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Meditation at Lagunitas

Meditation at Lagunitas


by Robert Hass

Meditation at Lagunitas Man and the Natural World Quotes

How we cite our quotes: (line)

Quote #1

Meditation at Lagunitas (title)

The title is the only reference to a place with a proper name in the poem. It helps let us know that the poem is a pastoral, or a celebration of nature. A "meditation" is a kind of deep spiritual or philosophical reflection, and "Lagunitas" is a cool woodsy spot in northern California, with lakes and forests a’plenty. But, if you didn’t know the title of this poem, would you think that it is inspired by a specific place?

Quote #2

That the clown-
faced woodpecker probing the dead sculpted trunk
of that black birch is, by his presence,
some tragic falling off from a first world
of undivided light. (lines 4-8)

The speaker makes fun of the philosophical thinkers who say that particular things are not as good as general ideas. The imagery of the woodpecker is super-specific, even down to the "sculpted" shape of the trunk that it pecks into. The Platonic philosopher would say that the perfect, original idea of the woodpecker is "lost," which the speaker jokingly calls "tragic." But, the woodpecker doesn’t seem to mind its tragic situation very much. Its colorful, "clownish" face is a total contrast to the grim, sad view of the philosophers. It’s as if the bird says, "Lighten up! You guys think too much. You should get in on some of this ‘sculpted trunk’ action. It’s pretty sweet."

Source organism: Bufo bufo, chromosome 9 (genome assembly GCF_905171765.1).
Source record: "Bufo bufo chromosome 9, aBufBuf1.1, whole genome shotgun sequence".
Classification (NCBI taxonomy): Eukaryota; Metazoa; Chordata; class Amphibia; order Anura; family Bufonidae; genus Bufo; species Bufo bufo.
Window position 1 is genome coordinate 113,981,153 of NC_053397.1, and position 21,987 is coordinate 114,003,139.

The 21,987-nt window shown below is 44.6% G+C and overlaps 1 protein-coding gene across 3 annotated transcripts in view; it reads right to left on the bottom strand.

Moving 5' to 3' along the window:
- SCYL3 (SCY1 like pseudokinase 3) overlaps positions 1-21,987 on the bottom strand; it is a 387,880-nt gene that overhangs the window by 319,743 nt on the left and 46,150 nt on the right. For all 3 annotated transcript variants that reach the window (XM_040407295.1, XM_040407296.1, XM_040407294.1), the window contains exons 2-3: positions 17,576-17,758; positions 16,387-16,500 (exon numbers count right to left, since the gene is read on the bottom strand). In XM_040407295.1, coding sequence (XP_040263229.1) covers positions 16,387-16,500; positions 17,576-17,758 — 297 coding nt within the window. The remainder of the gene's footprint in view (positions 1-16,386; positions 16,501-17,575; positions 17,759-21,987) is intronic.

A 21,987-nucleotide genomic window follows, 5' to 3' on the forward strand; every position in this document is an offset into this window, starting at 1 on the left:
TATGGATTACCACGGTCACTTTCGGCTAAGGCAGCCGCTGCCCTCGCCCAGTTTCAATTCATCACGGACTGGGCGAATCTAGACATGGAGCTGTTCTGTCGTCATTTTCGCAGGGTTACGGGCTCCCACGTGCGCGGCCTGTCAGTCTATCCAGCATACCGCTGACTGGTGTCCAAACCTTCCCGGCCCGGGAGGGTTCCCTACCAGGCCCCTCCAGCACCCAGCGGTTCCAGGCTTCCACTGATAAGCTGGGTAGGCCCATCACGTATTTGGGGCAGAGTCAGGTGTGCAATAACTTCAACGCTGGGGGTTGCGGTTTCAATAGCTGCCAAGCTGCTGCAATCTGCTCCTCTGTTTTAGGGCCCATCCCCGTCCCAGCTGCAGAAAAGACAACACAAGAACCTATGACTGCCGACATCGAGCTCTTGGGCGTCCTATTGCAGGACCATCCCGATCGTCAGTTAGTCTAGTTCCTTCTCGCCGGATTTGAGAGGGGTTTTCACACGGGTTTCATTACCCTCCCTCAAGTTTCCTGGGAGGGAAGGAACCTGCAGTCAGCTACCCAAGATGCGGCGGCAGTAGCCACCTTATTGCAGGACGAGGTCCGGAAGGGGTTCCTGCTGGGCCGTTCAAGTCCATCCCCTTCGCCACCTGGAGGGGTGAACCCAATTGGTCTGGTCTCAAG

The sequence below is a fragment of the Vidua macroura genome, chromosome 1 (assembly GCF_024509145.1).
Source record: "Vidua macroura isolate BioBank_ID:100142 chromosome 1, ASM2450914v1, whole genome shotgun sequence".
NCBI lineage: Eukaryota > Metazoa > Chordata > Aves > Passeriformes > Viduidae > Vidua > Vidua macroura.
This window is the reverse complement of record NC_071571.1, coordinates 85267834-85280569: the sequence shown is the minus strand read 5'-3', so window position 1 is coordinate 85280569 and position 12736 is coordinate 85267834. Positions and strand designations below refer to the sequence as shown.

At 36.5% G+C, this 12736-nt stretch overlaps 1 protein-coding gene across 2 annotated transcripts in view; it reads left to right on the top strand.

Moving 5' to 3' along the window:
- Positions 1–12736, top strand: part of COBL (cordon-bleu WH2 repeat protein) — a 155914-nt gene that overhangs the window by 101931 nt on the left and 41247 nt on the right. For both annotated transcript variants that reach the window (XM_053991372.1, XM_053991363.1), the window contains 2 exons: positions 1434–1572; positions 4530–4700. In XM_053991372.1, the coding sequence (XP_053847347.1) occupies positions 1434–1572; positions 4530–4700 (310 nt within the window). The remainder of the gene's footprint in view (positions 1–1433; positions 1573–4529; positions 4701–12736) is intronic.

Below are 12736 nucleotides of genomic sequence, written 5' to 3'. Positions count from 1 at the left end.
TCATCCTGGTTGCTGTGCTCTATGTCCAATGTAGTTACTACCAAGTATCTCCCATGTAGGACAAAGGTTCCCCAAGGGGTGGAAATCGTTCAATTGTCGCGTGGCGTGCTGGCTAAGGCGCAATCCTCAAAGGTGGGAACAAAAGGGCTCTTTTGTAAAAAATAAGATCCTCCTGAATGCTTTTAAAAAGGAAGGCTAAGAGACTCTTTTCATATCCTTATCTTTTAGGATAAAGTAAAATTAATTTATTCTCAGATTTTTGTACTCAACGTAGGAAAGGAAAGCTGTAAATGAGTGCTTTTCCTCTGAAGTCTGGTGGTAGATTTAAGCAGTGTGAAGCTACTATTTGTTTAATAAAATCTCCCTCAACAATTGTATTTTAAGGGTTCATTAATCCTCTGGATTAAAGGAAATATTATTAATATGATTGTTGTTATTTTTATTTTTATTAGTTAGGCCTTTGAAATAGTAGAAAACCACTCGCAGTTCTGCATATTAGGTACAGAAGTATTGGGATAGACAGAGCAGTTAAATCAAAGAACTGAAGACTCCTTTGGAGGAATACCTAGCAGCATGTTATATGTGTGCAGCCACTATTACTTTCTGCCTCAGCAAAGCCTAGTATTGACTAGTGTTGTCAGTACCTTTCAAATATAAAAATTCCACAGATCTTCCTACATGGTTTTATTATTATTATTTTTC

Quote #3

Or the other notion that, because there is in this world no one thing
to which the bramble of blackberry corresponds,
a word is elegy to what it signifies. (lines 8-11)

The "other notion" is that words don’t actually refer to or "correspond" with real things in nature. So, when we say "blackberry," we’re not actually talking about the sweet little things that grow on bushes; we’re talking about some perfect idea that doesn’t exist in nature. By calling the word blackberry a "bramble," though, the speaker uses poetry to connect words with nature. The real blackberry bush is a "bramble," and so is the word. The two seem to "correspond," right?

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